BANGKOK (BLOOMBERG) - Thailand's economic conditions are expected to deteriorate further this year as the nation battles a resurgence in the coronavirus, according to a national survey.
About 52.2 per cent of the respondents in the study undertaken by Bangkok-based National Institute of Development Administration predict the economy will be even worse in 2021 than it was last year, while 14.6 per cent anticipate an improvement.
At the same time, the impact of Covid-19 may be even more deadly than in 2020, according to 48.1 per cent of the respondents. Just 28.8 per cent expect it to be less severe, the institute said in a statement released on Sunday (Jan 3).
Thailand is set to impose a new set of restrictions on businesses and gatherings in 28 of its worst-affected provinces from Monday to stem the latest flare-up in an outbreak that's infected more than 3,000 people since the middle of December.
Bangkok, a city of more than 10 million people, has already closed businesses including pubs, bars, gyms and other entertainment venues besides shuttering schools until the end of the month.
The central bank at its December policy meeting said gross domestic product probably shrank by 6.6 per cent in 2020 due to the impact of the pandemic. At the same gathering, it cut its forecast for this year to growth of 3.2 per cent, from an earlier estimate of 3.6 per cent.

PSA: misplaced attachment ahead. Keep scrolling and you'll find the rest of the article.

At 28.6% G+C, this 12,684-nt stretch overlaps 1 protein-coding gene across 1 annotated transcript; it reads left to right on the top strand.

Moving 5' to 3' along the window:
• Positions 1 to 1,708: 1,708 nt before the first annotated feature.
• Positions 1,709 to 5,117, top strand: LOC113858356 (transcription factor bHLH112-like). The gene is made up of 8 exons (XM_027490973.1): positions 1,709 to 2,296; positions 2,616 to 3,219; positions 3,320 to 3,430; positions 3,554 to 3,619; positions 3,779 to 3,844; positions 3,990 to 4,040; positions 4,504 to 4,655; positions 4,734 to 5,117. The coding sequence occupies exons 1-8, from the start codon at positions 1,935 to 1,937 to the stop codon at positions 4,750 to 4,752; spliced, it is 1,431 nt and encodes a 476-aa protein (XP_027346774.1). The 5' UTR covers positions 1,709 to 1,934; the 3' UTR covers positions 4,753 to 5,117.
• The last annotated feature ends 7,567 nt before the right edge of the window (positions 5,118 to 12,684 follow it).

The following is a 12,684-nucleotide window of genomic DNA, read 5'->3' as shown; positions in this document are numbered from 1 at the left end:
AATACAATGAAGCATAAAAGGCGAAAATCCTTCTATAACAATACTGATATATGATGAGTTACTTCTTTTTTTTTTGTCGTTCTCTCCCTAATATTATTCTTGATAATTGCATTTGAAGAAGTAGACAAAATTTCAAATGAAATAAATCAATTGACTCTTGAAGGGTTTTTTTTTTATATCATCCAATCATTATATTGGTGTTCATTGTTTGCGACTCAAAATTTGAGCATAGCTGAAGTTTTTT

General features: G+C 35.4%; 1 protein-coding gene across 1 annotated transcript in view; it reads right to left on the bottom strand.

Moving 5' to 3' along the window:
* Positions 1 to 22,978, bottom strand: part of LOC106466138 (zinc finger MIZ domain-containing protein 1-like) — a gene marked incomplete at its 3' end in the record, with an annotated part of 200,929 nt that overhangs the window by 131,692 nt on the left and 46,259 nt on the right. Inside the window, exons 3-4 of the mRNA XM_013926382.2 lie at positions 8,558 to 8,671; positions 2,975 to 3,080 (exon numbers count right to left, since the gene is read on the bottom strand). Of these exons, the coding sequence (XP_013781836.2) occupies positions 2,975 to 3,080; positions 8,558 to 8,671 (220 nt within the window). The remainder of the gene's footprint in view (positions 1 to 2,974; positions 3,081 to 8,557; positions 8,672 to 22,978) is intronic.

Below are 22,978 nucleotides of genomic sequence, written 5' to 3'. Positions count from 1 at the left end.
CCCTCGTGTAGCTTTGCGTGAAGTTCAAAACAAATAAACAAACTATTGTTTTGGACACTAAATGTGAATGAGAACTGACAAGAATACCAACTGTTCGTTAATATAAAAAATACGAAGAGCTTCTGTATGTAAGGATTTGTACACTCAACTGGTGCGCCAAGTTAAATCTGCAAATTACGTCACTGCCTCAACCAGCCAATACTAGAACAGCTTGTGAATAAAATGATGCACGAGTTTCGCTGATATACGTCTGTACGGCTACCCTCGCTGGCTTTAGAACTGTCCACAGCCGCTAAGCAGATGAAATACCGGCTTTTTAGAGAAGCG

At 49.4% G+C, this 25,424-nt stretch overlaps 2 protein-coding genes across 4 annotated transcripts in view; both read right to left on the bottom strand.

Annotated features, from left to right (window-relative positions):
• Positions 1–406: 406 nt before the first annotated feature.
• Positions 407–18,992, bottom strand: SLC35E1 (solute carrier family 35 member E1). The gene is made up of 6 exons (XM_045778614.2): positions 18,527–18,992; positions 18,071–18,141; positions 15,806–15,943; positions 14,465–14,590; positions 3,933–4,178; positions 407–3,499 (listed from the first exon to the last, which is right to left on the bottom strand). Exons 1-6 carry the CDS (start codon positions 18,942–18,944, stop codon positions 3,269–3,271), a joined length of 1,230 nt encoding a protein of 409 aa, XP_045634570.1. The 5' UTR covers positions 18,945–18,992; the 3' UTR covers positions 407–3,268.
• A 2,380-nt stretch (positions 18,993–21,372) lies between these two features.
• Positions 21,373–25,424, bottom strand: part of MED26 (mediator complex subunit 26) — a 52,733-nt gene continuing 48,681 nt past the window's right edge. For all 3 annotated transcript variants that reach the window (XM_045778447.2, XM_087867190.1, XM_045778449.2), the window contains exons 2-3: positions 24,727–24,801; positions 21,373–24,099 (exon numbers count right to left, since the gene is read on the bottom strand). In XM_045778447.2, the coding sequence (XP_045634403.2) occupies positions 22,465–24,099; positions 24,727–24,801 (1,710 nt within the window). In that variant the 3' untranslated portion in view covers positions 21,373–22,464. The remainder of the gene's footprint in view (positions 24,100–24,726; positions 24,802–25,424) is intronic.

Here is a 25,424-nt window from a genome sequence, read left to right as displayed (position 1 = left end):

Thailand reported 315 new virus cases on Sunday with 294 of them locally transmitted, according to the Centre for Covid-19 Situation Administration. The nation's total caseload climbed to 7,694 with the capital Bangkok and the provinces of Samut Sakhon and Rayong the major hotspots.
Prime Minister Prayut Chan-o-cha has refrained from re-imposing a national lockdown, saying the nation can contain the recent outbreak. Still, the surge in infections is likely to delay plans to reopen the country to tourism with a nationwide state of emergency remaining in place to allow authorities impose restrictions quickly if deemed necessary.
The authorities aren't pushing for a nationwide uniform restrictions as they are seeking to minimize the impact on the community, Centre for Covid-19 Situation Administration spokesman Taweesilp Witsanuyotin said at a briefing on Sunday.
Provincial authorities will be allowed to impose "tailor-made measures" to contain the outbreak, he said.
"Even though we know that we need strong medicine today, strong medicine has many side effects," Dr Taweesilp said. "We have learnt our lessons from using strong doses across the board earlier. Those who suffer the most are normal people who try to live their lives."
Thailand may face additional hurdles to reviving its economy from a recurrence of anti-government protests, according to the institute's survey.
While almost 77 per cent of respondents said they expected the political situation to remain chaotic or get worse, 43.2 per cent participants predicted pro-democracy protests will take place again this year.